It takes me back. It takes me back seven months and reminds me of what we went through. The first thing anyone else seems to notice is my smile. I hate my smile.
I see the bus.
That was the bus that was supposed to collect us at the end of the trek and take us out of the desert after trekking 100km together. That was the bus that broke down.
When we got to it, we thought we were done. We thought we had finished. We still had a couple of kilometres to go but we waited for the laggers to catch up and everyone went through together. We cheered as we crossed that invisible finish line. Then we somehow had beers and we sat on the dunes and took photos and messed around. There were two buses. There had to be for the one hundred of us. I remember the smug face of the guy in the doorway of the first bus who wouldn’t let me on because he said it was full. I was forced to wait with my friend Adam and the rest of his stupid team.
We realised the bus was still stuck two kilometres back and it made sense for us to go to it. Once the sun had set there wasn’t an awful lot left for us to do. Once the beers were finished, there was nothing left for us to do. The temperature started to drop. It got below freezing at night, well below.
We got onto the bus and tried to stay warm. We were taken off so they could try and tow it out. It didn’t work. We sat on the sand and lost more of our body heat. We were ordered back onto the bus. We tried singing and playing games. Nobody had any food. Nobody had any water. We waited for four hours before the original bus returned for us. We were lucky. We laughed it off anyway.
Then I notice my top. My merino wool base layer. Essential, we were told, to insulate us and to self-clean. I wore it for five days straight. It became a second skin. The smell would probably make your eyes water. I only had one because the combo of top and trousers was £100.00 and I figured I wouldn’t be going back to Mongolia anytime soon. I was right.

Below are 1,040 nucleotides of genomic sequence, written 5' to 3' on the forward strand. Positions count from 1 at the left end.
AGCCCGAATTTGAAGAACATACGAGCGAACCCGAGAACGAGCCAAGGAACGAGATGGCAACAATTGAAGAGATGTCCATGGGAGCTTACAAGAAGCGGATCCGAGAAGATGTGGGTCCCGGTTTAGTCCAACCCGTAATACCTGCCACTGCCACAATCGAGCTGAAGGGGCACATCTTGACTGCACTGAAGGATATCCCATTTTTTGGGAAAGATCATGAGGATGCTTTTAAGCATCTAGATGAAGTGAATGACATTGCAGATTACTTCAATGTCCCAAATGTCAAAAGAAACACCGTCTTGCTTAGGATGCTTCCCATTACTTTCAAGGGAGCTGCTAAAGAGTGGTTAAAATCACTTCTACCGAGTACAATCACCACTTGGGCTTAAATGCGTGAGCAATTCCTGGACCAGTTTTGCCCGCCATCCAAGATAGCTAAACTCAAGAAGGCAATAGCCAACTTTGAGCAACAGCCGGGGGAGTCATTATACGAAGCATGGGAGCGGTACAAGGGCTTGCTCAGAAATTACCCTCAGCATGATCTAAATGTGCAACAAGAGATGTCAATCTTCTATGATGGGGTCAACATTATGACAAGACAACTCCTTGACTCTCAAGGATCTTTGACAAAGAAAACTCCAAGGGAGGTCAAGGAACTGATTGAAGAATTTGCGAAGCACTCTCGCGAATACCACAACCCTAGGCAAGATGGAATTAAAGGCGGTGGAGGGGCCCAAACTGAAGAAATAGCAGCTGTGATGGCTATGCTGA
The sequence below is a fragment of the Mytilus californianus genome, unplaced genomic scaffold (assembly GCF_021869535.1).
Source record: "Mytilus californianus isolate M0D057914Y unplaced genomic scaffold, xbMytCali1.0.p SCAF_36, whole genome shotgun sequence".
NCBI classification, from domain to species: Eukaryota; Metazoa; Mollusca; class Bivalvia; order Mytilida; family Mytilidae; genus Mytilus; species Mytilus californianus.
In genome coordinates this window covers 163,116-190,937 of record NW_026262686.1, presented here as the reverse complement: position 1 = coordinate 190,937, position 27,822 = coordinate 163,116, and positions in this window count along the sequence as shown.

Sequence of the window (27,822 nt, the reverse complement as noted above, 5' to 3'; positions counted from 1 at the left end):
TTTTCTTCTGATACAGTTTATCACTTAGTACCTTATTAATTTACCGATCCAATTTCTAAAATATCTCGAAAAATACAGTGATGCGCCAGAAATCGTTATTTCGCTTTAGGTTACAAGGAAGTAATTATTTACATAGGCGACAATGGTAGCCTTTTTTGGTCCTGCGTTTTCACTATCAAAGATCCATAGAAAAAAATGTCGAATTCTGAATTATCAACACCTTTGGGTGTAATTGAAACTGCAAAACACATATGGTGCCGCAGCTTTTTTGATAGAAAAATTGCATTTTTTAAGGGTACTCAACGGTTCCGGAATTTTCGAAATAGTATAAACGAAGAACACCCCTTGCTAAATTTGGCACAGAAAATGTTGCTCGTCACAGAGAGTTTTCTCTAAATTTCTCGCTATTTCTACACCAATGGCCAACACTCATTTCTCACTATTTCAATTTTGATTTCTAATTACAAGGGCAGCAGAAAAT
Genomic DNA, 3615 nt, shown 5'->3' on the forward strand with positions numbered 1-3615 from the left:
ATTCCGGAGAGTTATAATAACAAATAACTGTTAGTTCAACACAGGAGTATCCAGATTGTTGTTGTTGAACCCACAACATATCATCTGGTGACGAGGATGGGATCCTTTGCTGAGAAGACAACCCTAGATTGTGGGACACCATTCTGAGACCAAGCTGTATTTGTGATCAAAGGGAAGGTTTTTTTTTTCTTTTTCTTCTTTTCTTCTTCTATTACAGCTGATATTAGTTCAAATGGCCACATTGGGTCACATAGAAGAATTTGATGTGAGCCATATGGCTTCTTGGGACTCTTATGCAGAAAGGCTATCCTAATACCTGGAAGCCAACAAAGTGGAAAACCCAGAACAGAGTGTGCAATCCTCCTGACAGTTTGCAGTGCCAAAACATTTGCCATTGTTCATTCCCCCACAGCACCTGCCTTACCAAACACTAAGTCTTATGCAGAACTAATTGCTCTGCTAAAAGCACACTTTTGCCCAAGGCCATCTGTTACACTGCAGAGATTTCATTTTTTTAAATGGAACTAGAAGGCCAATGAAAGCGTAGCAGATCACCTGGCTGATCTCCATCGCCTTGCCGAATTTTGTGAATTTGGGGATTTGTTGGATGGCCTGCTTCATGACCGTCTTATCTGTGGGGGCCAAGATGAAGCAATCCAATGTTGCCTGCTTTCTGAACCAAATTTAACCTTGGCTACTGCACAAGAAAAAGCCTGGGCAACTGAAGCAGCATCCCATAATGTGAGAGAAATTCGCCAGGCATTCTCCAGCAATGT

Next it’s my Action Challenger neckerchief. A Schiernecker-chief if you will. I was given that scarf when I trekked my way up the Inca trail to Machu Picchu exactly two years before. I was so sick on that trip but I learnt a lot about my inner strength, what I was capable of. I refused to give up. I refused to drop it. I’m far too stubborn and it’s not often enough that it’s a good thing.
Then I see my Ray Bans. Actual Ray Bans. I had a pair before that I picked up in Argentina. Those were Roy Bons. I bought the actual Ray Bans in the great spending spree of April 2016, shortly before Adam and I went to Thailand and found exactly the same thing for 200 baht (£4.00). I don’t really go in for the whole brand thing but Ray Bans are cool. They’re cool like Jack Daniels is cool.
It’s only after that I am able to see my face. The beard that had grown out through our days in the desert. The weird way my hair sat when it was full of smoke, sand, grit and grease. The strange dent between my eyes, either through concentration or Resting Bitch Face. The crow’s feet that appear now when I smile. The hook of heritage in the shape of my nose. The tiny shadow of a puncture mark in the lobe of my left ear from when I let my brother go at it with a sterilised safety pin and a champagne cork. The dimples and for a rare change, what looks like a jawline. The teeth. The smile. The memories.
Seven months after we flew out to Mongolia, I look at this picture and I forget about all the stuff that bothered me. The things I left behind that I worried about. The trials and tribulations that we all faced along the way. What it reminds me of is that I am the sum of my experiences. I have no recollection of this photo being taken but it looks far too staged to be candid. I would love to go back there, to that moment, to be with the friends I knew and the friends I had made. To taste some more questionable meat in noodles and brine. To listen to the sound of the wind whipping up the tarp as I tried to get to sleep each night, clenching the opening of my sleeping bag together to keep whatever heat I could inside. To drink more straight vodka in a week than I probably had in the rest of my life. To walk every day with a pack on my back. To not want for anything else. To just go. This picture speaks exactly 860 words.
Photo by Alun Thomas.